‘Father, into your hands I commit my spirit.’

Yes, Jesus’ spirit is his spirit, but it was not his altogether either. He now gives himself (his spirit) to Someone; the One from whom he came to do this life and its work. His life, his person, his actions, words, accomplishments, his imprint on planet earth and its story were not only made by him or to be lived by him. Someone else was there for the whole journey. His whole life, with all of its details, is a gift received from his Father and a sacrifice given for his Father.

So, again, on this Good Friday, what would your final words be?

To speak these words of Jesus, you would need to trust that the same One from whom Jesus came and to whom he now returns after living his life and doing his work for the world is the giver, keeper and final receiver of you (your spirit; your very self)?

Can you trust that?

I learnt that these words Jesus speaks are learned words. Jesus learned these words. They are not only his. They have been spoken by millions before Jesus spoke them. They come from Psalm 31:5.

“Into your hand I commit my spirit”, sings the song writer.

This verse was the prayer every Jewish mother taught her child to say last thing at night. They are like a prayer you may have been taught or taught to the kids:

‘Now I lay me down to sleep, I pray, dear Lord, my soul to keep.

May angels guard me through the night and keep me safe ‘til morning light’.

Maybe Mary taught her boy to pray this prayer before the threatening dark came down: ‘Into your hands, I commit my spirit.’ Mary is standing there now. He is entering the darkest darkness now. She might be praying along…..

The Psalm 31 prayer Mary taught her boy lacked that first word; ‘Father’. Jesus now adds it in. As he does he reveals who the “you’ in ‘your hands’ really has been all along: “Father”.

“Father” … into you hand I commit my spirit”.

When he dies he will not wonder off to some vague nameless cloudy place where natural forces will be in charge, or some super-spiritual sphere of shining star

S in the sky that will be a ‘better place’ where he can ‘look down on us’ and not be lost.

He will Be WITH HIS FATHER – and that is enough. He will remain in his Father’s love and keeping in a whole new sky and sea, heave and earth, garden and city WITH THE FATHER.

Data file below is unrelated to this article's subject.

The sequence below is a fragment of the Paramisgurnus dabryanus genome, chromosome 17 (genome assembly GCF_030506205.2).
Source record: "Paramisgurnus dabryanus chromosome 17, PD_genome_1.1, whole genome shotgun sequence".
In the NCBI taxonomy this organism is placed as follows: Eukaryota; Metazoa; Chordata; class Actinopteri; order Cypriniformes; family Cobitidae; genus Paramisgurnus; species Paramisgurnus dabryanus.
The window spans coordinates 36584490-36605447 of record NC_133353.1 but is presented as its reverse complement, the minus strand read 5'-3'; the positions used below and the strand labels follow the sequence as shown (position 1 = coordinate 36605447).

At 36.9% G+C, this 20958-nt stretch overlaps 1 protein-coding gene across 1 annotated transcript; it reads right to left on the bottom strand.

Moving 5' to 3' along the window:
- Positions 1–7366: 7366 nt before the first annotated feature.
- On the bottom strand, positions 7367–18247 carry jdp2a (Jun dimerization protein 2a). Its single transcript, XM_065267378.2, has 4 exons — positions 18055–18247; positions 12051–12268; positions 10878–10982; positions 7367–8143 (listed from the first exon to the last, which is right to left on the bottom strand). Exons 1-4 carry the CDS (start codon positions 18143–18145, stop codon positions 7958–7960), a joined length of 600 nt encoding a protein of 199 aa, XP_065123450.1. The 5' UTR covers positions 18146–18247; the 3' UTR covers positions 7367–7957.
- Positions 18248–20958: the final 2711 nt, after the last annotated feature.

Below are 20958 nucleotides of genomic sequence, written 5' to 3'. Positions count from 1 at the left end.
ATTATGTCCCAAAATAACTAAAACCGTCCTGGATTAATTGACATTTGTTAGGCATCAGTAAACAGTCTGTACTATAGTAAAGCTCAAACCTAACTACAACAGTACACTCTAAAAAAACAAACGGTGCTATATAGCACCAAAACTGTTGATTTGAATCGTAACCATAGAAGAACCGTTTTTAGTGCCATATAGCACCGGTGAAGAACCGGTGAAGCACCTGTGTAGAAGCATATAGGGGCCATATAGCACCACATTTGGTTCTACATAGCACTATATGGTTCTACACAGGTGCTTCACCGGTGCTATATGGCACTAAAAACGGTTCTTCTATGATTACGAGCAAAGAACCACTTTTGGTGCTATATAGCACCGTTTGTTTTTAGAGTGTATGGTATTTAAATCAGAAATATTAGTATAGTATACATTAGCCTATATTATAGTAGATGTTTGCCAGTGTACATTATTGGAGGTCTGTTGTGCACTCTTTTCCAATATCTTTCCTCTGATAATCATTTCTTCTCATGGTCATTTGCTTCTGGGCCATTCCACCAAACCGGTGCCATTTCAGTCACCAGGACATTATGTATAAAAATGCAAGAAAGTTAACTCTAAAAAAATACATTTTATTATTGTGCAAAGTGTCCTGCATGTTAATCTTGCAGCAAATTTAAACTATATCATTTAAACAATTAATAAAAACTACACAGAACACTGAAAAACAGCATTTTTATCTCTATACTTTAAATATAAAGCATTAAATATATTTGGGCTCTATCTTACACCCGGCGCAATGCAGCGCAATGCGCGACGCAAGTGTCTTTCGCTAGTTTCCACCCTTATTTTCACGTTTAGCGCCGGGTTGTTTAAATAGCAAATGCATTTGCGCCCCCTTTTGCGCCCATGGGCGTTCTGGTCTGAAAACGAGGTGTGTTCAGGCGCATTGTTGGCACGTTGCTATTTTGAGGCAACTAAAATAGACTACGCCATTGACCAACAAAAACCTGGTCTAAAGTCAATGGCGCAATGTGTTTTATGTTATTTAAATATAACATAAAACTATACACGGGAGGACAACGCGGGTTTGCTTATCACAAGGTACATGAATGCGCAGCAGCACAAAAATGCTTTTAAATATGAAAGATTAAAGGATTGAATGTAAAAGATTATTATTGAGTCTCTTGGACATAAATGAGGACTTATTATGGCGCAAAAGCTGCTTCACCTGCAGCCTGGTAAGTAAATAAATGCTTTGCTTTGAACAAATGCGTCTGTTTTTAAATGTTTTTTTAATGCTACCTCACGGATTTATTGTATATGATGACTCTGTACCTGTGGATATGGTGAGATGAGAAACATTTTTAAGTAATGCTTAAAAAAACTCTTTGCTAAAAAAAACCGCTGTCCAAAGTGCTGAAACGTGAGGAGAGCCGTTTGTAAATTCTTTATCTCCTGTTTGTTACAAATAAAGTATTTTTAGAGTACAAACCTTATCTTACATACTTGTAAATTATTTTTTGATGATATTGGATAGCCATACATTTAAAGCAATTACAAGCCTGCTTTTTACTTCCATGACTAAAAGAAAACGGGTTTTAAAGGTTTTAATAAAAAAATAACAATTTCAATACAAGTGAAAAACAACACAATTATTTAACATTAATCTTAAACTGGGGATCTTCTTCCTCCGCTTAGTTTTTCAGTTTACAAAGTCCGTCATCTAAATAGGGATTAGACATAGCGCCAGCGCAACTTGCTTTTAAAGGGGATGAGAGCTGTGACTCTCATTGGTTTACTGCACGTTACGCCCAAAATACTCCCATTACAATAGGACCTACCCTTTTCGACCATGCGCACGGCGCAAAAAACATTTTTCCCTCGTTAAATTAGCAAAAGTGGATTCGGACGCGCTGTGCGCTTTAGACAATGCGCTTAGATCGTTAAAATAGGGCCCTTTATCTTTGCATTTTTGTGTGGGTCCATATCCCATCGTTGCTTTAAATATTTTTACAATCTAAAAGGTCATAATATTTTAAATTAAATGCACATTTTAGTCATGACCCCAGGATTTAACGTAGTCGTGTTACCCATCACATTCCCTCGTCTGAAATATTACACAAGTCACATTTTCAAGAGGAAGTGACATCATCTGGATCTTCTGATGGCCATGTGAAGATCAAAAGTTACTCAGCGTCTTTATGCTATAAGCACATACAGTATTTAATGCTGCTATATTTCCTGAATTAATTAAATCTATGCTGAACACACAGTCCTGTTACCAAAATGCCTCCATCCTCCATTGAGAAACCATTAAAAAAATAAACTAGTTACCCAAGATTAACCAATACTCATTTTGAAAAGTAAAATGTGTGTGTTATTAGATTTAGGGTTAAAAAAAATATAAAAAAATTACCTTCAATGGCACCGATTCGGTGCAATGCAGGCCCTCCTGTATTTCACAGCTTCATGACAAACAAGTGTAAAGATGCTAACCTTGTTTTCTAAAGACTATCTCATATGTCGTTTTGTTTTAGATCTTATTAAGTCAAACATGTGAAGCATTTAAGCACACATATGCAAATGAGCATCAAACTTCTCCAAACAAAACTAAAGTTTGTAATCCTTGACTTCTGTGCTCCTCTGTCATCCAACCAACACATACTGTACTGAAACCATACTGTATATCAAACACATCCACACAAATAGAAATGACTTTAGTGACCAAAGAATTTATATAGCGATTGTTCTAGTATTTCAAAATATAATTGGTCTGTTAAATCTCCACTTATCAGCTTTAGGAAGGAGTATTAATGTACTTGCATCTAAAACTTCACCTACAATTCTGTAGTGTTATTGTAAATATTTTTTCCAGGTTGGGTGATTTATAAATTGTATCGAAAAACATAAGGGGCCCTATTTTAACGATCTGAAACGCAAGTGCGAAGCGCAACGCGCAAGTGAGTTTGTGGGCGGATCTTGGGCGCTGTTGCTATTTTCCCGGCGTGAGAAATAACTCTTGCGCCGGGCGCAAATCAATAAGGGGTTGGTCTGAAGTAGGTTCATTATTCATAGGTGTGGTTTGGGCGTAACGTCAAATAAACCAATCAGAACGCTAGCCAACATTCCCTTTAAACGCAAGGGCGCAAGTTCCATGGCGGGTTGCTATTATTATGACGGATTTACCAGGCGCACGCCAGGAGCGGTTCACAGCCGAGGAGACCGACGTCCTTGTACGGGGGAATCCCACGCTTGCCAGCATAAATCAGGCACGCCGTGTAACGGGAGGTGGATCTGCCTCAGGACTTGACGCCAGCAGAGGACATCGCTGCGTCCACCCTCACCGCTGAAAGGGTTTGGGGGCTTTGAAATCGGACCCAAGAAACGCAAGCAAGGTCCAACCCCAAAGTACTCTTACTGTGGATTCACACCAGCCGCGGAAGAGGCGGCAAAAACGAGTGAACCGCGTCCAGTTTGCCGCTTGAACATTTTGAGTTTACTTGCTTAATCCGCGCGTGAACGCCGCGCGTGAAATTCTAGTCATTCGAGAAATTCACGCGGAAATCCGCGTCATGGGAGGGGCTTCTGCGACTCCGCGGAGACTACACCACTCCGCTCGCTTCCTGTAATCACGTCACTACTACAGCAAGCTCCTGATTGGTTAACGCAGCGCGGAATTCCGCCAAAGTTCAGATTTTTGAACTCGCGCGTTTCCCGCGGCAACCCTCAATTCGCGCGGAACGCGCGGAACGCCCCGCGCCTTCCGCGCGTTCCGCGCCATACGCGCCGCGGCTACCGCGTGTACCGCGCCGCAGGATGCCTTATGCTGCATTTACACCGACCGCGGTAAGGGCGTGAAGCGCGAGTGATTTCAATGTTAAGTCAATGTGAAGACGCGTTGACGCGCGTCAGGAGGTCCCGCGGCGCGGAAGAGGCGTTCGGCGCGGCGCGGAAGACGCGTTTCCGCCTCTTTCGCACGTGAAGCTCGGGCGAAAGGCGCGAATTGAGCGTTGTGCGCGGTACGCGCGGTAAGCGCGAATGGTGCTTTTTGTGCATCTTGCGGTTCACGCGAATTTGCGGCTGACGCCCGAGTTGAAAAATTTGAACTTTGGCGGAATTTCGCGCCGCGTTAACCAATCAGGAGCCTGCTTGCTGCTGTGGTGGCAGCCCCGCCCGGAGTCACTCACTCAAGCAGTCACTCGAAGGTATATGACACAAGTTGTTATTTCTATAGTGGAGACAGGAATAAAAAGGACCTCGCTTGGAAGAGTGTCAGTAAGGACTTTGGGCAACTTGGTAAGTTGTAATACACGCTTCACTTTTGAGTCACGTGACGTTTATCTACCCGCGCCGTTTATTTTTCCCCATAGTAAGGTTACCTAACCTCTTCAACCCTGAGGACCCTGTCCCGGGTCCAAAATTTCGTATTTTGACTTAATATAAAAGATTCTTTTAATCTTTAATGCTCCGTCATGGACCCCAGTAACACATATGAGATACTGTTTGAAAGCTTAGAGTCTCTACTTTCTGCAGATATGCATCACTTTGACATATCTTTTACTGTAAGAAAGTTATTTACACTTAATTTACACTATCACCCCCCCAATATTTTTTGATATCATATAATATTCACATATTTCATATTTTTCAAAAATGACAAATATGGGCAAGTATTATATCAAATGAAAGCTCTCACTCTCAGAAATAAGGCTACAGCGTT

So these final words summing up Jesus in his words from the community in which he was formed are intimate, trusting and complete surrender to the One whom he knows and whom, he knows loves him.

Are they your words today at 3?

I want to be able to speak these words today. I want to speak these words every day, whatever comes down the pipe.

I want to be able to speak to God as my Father and me, his suffering child; giving myself to his power and love on any given day.

Like a parent handing over the keys to the family business to a grown-up child, I want to be able to trust what I am doing, who I am and what I am handing from into the safe keeping of the Father, so I can trust others with more.

When the evening comes and the work is done and busyness of the world is finally hushed, in a loud voice, for all to hear and with a final show of absolute trust, I would like to be able to surrender all I am to the Father, knowing that this death will not be the end of me or him.

Friend, Good Friday is calling again. The Saviour is speaking again.

  • He has done enough once and for everyone.
  • He went ‘the whole nine yards’ and back for you to be safe in his grace.
  • “I hope I did enough to be remembered” you might say. No need to worry. He did enough to remember you. You are always remembered and known by your Father, and this brother. Saviour, Jesus.
  • You won’t miss out on anything good with the risen Jesus. You can scrub out the bucket list because you are on his list by faith in this Suffering Servant King and his great love for you.

Go ahead. Pray it today.

“Father” … into you hand I commit my spirit”.